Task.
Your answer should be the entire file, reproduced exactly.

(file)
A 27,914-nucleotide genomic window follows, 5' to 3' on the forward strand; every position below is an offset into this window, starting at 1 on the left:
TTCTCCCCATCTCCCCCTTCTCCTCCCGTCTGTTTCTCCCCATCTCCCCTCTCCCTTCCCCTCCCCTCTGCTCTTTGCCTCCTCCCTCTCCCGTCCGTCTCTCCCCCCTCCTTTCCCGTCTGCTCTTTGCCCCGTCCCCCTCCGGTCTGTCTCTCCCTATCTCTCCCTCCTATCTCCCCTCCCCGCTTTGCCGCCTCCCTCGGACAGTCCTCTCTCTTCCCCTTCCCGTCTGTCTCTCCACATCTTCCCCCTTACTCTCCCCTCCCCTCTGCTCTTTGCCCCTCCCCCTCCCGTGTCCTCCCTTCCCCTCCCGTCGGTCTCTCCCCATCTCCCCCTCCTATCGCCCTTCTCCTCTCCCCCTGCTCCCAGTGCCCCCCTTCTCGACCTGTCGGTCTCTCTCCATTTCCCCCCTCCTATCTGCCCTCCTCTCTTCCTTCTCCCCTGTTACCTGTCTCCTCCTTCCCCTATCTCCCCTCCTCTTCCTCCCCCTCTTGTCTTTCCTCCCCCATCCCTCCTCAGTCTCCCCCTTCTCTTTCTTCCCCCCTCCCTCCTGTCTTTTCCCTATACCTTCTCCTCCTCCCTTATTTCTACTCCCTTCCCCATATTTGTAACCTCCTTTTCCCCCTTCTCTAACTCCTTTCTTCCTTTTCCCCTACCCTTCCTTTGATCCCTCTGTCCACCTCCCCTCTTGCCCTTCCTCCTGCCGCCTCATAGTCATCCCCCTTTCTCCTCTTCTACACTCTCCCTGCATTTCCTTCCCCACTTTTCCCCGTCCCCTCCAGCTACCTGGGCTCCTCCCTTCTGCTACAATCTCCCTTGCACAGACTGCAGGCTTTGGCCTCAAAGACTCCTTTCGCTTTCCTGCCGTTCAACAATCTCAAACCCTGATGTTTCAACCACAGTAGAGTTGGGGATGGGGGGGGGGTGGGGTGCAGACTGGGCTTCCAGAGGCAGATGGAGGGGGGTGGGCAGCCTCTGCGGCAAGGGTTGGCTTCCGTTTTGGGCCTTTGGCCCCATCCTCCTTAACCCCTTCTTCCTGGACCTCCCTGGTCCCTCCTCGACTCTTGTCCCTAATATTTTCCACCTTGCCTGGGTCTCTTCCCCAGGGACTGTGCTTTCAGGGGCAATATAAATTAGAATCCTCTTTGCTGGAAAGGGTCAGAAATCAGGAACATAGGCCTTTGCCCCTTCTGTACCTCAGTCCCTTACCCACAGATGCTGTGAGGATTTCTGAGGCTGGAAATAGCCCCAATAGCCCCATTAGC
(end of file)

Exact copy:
A 27,914-nucleotide genomic window follows, 5' to 3' on the forward strand; every position below is an offset into this window, starting at 1 on the left:
TTCTCCCCATCTCCCCCTTCTCCTCCCGTCTGTTTCTCCCCATCTCCCCTCTCCCTTCCCCTCCCCTCTGCTCTTTGCCTCCTCCCTCTCCCGTCCGTCTCTCCCCCCTCCTTTCCCGTCTGCTCTTTGCCCCGTCCCCCTCCGGTCTGTCTCTCCCTATCTCTCCCTCCTATCTCCCCTCCCCGCTTTGCCGCCTCCCTCGGACAGTCCTCTCTCTTCCCCTTCCCGTCTGTCTCTCCACATCTTCCCCCTTACTCTCCCCTCCCCTCTGCTCTTTGCCCCTCCCCCTCCCGTGTCCTCCCTTCCCCTCCCGTCGGTCTCTCCCCATCTCCCCCTCCTATCGCCCTTCTCCTCTCCCCCTGCTCCCAGTGCCCCCCTTCTCGACCTGTCGGTCTCTCTCCATTTCCCCCCTCCTATCTGCCCTCCTCTCTTCCTTCTCCCCTGTTACCTGTCTCCTCCTTCCCCTATCTCCCCTCCTCTTCCTCCCCCTCTTGTCTTTCCTCCCCCATCCCTCCTCAGTCTCCCCCTTCTCTTTCTTCCCCCCTCCCTCCTGTCTTTTCCCTATACCTTCTCCTCCTCCCTTATTTCTACTCCCTTCCCCATATTTGTAACCTCCTTTTCCCCCTTCTCTAACTCCTTTCTTCCTTTTCCCCTACCCTTCCTTTGATCCCTCTGTCCACCTCCCCTCTTGCCCTTCCTCCTGCCGCCTCATAGTCATCCCCCTTTCTCCTCTTCTACACTCTCCCTGCATTTCCTTCCCCACTTTTCCCCGTCCCCTCCAGCTACCTGGGCTCCTCCCTTCTGCTACAATCTCCCTTGCACAGACTGCAGGCTTTGGCCTCAAAGACTCCTTTCGCTTTCCTGCCGTTCAACAATCTCAAACCCTGATGTTTCAACCACAGTAGAGTTGGGGATGGGGGGGGGGTGGGGTGCAGACTGGGCTTCCAGAGGCAGATGGAGGGGGGTGGGCAGCCTCTGCGGCAAGGGTTGGCTTCCGTTTTGGGCCTTTGGCCCCATCCTCCTTAACCCCTTCTTCCTGGACCTCCCTGGTCCCTCCTCGACTCTTGTCCCTAATATTTTCCACCTTGCCTGGGTCTCTTCCCCAGGGACTGTGCTTTCAGGGGCAATATAAATTAGAATCCTCTTTGCTGGAAAGGGTCAGAAATCAGGAACATAGGCCTTTGCCCCTTCTGTACCTCAGTCCCTTACCCACAGATGCTGTGAGGATTTCTGAGGCTGGAAATAGCCCCAATAGCCCCATTAGC